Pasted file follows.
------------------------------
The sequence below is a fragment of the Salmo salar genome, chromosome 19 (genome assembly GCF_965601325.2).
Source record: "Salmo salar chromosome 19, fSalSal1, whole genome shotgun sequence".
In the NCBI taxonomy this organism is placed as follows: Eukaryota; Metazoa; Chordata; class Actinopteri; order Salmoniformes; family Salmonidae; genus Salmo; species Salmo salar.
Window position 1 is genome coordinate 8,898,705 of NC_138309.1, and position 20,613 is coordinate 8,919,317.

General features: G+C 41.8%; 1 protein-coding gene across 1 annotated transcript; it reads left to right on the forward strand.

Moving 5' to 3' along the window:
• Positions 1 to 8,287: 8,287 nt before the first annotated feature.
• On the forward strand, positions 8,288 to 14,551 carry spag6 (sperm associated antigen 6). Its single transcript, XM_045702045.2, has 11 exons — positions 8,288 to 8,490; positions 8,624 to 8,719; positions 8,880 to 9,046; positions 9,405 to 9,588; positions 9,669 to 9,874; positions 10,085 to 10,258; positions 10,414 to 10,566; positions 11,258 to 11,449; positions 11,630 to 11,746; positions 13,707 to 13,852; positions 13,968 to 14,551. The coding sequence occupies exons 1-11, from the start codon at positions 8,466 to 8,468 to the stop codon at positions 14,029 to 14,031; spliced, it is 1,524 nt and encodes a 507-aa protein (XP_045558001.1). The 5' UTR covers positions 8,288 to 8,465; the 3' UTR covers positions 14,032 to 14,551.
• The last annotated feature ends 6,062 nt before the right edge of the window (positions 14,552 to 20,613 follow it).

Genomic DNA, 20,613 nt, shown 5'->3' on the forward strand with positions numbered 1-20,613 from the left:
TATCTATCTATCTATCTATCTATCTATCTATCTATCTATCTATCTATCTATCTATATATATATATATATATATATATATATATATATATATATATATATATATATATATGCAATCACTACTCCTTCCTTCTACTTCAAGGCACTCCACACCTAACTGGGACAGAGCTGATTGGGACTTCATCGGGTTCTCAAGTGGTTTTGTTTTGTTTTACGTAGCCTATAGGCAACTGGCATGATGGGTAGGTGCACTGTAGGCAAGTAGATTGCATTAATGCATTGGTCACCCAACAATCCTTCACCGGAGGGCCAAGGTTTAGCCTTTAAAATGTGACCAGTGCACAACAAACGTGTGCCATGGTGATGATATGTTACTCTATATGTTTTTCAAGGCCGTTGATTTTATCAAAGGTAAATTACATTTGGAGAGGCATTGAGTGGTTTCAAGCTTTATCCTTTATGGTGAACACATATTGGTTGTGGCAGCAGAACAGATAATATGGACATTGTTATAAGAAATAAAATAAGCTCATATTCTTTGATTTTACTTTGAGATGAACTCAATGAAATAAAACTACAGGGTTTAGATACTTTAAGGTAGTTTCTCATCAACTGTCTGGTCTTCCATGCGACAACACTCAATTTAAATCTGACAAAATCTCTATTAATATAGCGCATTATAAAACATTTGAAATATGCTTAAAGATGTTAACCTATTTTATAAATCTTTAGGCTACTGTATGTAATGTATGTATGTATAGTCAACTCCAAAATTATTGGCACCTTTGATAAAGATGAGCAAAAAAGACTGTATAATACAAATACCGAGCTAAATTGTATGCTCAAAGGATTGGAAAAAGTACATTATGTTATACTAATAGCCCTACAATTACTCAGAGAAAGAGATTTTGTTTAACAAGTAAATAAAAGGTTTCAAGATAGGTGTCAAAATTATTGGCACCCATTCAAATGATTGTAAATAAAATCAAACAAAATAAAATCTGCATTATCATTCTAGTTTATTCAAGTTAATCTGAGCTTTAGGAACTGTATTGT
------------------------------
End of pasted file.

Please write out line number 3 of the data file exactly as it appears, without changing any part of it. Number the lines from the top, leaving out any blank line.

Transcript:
In the NCBI taxonomy this organism is placed as follows: Eukaryota; Metazoa; Chordata; class Actinopteri; order Salmoniformes; family Salmonidae; genus Salmo; species Salmo salar.